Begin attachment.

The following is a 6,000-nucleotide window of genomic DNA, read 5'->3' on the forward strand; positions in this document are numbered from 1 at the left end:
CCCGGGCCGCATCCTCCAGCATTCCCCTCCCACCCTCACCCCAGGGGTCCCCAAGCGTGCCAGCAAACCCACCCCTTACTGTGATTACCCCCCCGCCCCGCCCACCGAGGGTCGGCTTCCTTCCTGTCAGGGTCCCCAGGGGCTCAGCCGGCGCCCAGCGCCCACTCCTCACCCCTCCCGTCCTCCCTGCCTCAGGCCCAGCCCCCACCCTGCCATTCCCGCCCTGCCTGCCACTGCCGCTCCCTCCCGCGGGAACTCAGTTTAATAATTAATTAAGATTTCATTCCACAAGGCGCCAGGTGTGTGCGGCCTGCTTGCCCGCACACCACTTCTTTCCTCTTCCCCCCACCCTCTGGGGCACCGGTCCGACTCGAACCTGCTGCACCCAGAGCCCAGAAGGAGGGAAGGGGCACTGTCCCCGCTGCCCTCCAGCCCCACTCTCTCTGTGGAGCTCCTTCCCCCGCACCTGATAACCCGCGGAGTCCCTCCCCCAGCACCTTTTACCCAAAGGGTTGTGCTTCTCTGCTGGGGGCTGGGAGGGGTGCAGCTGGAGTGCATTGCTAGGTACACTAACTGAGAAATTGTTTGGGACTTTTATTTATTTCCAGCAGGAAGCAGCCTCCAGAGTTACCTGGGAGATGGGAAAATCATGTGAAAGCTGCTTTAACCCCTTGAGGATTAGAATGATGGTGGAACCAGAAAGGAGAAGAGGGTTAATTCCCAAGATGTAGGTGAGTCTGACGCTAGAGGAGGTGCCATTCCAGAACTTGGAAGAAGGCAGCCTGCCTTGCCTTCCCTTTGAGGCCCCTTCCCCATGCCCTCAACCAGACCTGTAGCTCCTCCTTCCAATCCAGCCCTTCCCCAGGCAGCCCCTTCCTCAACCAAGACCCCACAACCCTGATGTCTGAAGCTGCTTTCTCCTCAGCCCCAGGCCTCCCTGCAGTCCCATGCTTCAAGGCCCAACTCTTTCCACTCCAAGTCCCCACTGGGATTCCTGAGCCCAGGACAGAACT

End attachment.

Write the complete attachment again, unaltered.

The following is a 6,000-nucleotide window of genomic DNA, read 5'->3' on the forward strand; positions in this document are numbered from 1 at the left end:
CCCGGGCCGCATCCTCCAGCATTCCCCTCCCACCCTCACCCCAGGGGTCCCCAAGCGTGCCAGCAAACCCACCCCTTACTGTGATTACCCCCCCGCCCCGCCCACCGAGGGTCGGCTTCCTTCCTGTCAGGGTCCCCAGGGGCTCAGCCGGCGCCCAGCGCCCACTCCTCACCCCTCCCGTCCTCCCTGCCTCAGGCCCAGCCCCCACCCTGCCATTCCCGCCCTGCCTGCCACTGCCGCTCCCTCCCGCGGGAACTCAGTTTAATAATTAATTAAGATTTCATTCCACAAGGCGCCAGGTGTGTGCGGCCTGCTTGCCCGCACACCACTTCTTTCCTCTTCCCCCCACCCTCTGGGGCACCGGTCCGACTCGAACCTGCTGCACCCAGAGCCCAGAAGGAGGGAAGGGGCACTGTCCCCGCTGCCCTCCAGCCCCACTCTCTCTGTGGAGCTCCTTCCCCCGCACCTGATAACCCGCGGAGTCCCTCCCCCAGCACCTTTTACCCAAAGGGTTGTGCTTCTCTGCTGGGGGCTGGGAGGGGTGCAGCTGGAGTGCATTGCTAGGTACACTAACTGAGAAATTGTTTGGGACTTTTATTTATTTCCAGCAGGAAGCAGCCTCCAGAGTTACCTGGGAGATGGGAAAATCATGTGAAAGCTGCTTTAACCCCTTGAGGATTAGAATGATGGTGGAACCAGAAAGGAGAAGAGGGTTAATTCCCAAGATGTAGGTGAGTCTGACGCTAGAGGAGGTGCCATTCCAGAACTTGGAAGAAGGCAGCCTGCCTTGCCTTCCCTTTGAGGCCCCTTCCCCATGCCCTCAACCAGACCTGTAGCTCCTCCTTCCAATCCAGCCCTTCCCCAGGCAGCCCCTTCCTCAACCAAGACCCCACAACCCTGATGTCTGAAGCTGCTTTCTCCTCAGCCCCAGGCCTCCCTGCAGTCCCATGCTTCAAGGCCCAACTCTTTCCACTCCAAGTCCCCACTGGGATTCCTGAGCCCAGGACAGAACT